“The Psychic” (Lucio Fulci remake) — A remake of the ‘70s Italian psychological horror film about a clairvoyant woman, inspired by visions, who smashes open a section of wall in her husband's home and finds a skeleton behind it...was an idea QT bandied about with "Jackie Brown" star Bridget Fonda. In an interview with AICN back in 2000, Tarantino talked about the project’s status, “It’s a project in the murky future. I don’t even own the rights to that stuff. It’s one of those things where it’s like if somebody buys the rights to make it, I won’t make it. They can totally fuck it up. If it’s meant to happen, it’ll happen.” Since it’s been almost ten years, we’re going to assume it wasn’t meant to happen.
“The Man from U.N.C.L.E.” — A feature adaptation of the James Bond-ish ‘60s spy series starring Robert Vaughn was one of a few blockbuster-style projects Tarantino was offered in his three years of downtime following the success of 'Pulp.' While he eventually turned them all down, it sounds like he may have briefly entertained the idea of making “U.N.C.L.E.,” later saying he thought of casting George Clooney in the lead role of Napoleon Solo and himself as Ilya Kuryakin. Instead, he and Clooney teamed up for "From Dusk Til Dawn" and Tarantino made "Jackie Brown" his next project, but clearly the spy genre is one that interests him and is one he may still venture into one day.
“Modesty Blaise” — An adaptation of the comic strip/adventure novel character starring an exceptional young woman with many talents and a criminal past (it's a bit 'Bourne' like, she's an amnesiac), Tarantino has reportedly been interested in bringing “Modesty” to the big screen for some time (John Travolta's character reads it on the toilet right before he gets shot in "Pulp Fiction"). Neil Gaiman at one point was commissioned to write a treatment for the project based on the I, Lucifer novel — whether this was at the instruction of QT or not is unclear. So far, the closest he’s come is sponsoring old friend Scott Speigel’s direct-to-video adaptation 2004’s “Quentin Tarantino Presents: My Name is Modesty.”
“Ultimate Jason Voorhees Movie” — Back in 2005, two years after New Line had a hit with “Freddy Vs. Jason” and failed to get “Freddy Vs. Jason Vs. Ash” off the ground, there were reports that Tarantino was meeting with the studio about writing, directing and possibly starring in what was dubbed “The Ultimate Jason Voorhees Movie.” Though the announcement caused much jeans creaming in the horror fanboy community, the project unsurprisingly never came to fruition—Tarantino made “Grindhouse” instead.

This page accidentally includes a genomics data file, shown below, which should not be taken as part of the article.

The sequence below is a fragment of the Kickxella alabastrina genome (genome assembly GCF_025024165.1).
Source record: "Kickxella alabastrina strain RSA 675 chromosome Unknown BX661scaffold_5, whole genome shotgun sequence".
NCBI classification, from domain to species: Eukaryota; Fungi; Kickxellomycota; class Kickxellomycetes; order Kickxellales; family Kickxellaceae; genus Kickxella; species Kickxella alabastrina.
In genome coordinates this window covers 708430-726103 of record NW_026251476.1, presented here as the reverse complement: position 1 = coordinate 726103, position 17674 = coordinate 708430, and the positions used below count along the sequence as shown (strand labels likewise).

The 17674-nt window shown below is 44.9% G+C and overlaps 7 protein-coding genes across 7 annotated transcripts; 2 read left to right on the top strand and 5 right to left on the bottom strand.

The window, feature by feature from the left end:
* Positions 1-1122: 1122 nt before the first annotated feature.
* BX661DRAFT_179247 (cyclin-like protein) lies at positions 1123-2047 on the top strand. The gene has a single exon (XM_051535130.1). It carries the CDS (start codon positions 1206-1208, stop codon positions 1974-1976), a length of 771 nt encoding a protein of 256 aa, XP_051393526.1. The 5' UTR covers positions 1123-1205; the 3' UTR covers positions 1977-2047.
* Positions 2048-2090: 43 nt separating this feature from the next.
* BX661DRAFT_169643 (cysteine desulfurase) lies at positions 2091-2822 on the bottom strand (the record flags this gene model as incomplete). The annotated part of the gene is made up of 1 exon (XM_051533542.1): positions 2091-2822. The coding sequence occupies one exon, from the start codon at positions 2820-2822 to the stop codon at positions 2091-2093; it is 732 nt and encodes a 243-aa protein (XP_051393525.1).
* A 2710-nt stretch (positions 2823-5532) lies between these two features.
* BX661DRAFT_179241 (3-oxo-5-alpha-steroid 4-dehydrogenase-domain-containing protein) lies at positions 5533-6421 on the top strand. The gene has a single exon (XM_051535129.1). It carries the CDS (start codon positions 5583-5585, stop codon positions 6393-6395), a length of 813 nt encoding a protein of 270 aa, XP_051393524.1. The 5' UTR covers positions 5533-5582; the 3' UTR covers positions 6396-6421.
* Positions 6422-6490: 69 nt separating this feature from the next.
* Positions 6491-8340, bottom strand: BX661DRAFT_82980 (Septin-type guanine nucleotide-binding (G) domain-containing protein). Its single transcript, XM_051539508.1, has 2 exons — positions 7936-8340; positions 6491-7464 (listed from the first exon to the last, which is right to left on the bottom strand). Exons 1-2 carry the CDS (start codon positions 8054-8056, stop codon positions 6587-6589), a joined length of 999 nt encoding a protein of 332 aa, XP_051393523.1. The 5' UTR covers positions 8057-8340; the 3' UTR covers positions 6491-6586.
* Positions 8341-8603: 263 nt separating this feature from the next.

And these are just the ones we consider dead and gone — it seems like every other time Tarantino gives an interview, we hear about a new project he'd like to tackle, whether it be the the 1930s gangster picture, the western, the "southern," Klux Klux Klan revenge tale the Len Deighton British spy novels, the "Basterds" prequels/sequels, or the John Brown slavery biopic. Frankly, if it's between another "Kill Bill" installment (which, frighteningly enough, seems to be where his focus is at the moment) and any of these, we'd go for the latter — especially the British spy novels. Tarantino has shown a real affinity for the British spy genre, both with his Bond bid and the Archie Hicox plotline in "Inglourious Basterds," thought we only really just got a taste. If there's a genre we'd like to see him revive/rip off, it's this one (especially if Simon Pegg is involved). If you're unfamiliar with the British spy genre — which, while it isn't entirely removed from American spy films, has its own unique conventions that make it that much better— Netfllix "The Ipcress File" (another Deighton adaptation), "The Spy Who Came In From The Cold" or "The Small Back Room" and get educated. Either that or something on racism in America as the Klan/Slavery and '40 Lashes' book all seem to center on similar themes that are preoccupying the director; none of which he has yet explored.